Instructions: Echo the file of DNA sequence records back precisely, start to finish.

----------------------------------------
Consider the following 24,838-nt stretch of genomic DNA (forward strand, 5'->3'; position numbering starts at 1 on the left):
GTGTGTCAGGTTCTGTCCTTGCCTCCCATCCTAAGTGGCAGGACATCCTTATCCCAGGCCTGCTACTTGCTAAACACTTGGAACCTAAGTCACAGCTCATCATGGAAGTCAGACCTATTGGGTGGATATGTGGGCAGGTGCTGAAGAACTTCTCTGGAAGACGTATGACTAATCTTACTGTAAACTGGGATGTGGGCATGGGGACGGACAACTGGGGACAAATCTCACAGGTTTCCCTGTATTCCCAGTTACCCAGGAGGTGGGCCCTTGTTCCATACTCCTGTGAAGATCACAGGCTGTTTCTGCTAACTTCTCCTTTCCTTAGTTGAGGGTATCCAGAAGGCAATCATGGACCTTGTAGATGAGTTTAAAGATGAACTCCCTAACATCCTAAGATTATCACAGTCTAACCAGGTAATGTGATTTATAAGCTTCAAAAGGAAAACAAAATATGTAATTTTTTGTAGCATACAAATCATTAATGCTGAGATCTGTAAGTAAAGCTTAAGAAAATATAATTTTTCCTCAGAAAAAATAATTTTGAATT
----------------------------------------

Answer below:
Consider the following 24,838-nt stretch of genomic DNA (forward strand, 5'->3'; position numbering starts at 1 on the left):
GTGTGTCAGGTTCTGTCCTTGCCTCCCATCCTAAGTGGCAGGACATCCTTATCCCAGGCCTGCTACTTGCTAAACACTTGGAACCTAAGTCACAGCTCATCATGGAAGTCAGACCTATTGGGTGGATATGTGGGCAGGTGCTGAAGAACTTCTCTGGAAGACGTATGACTAATCTTACTGTAAACTGGGATGTGGGCATGGGGACGGACAACTGGGGACAAATCTCACAGGTTTCCCTGTATTCCCAGTTACCCAGGAGGTGGGCCCTTGTTCCATACTCCTGTGAAGATCACAGGCTGTTTCTGCTAACTTCTCCTTTCCTTAGTTGAGGGTATCCAGAAGGCAATCATGGACCTTGTAGATGAGTTTAAAGATGAACTCCCTAACATCCTAAGATTATCACAGTCTAACCAGGTAATGTGATTTATAAGCTTCAAAAGGAAAACAAAATATGTAATTTTTTGTAGCATACAAATCATTAATGCTGAGATCTGTAAGTAAAGCTTAAGAAAATATAATTTTTCCTCAGAAAAAATAATTTTGAATT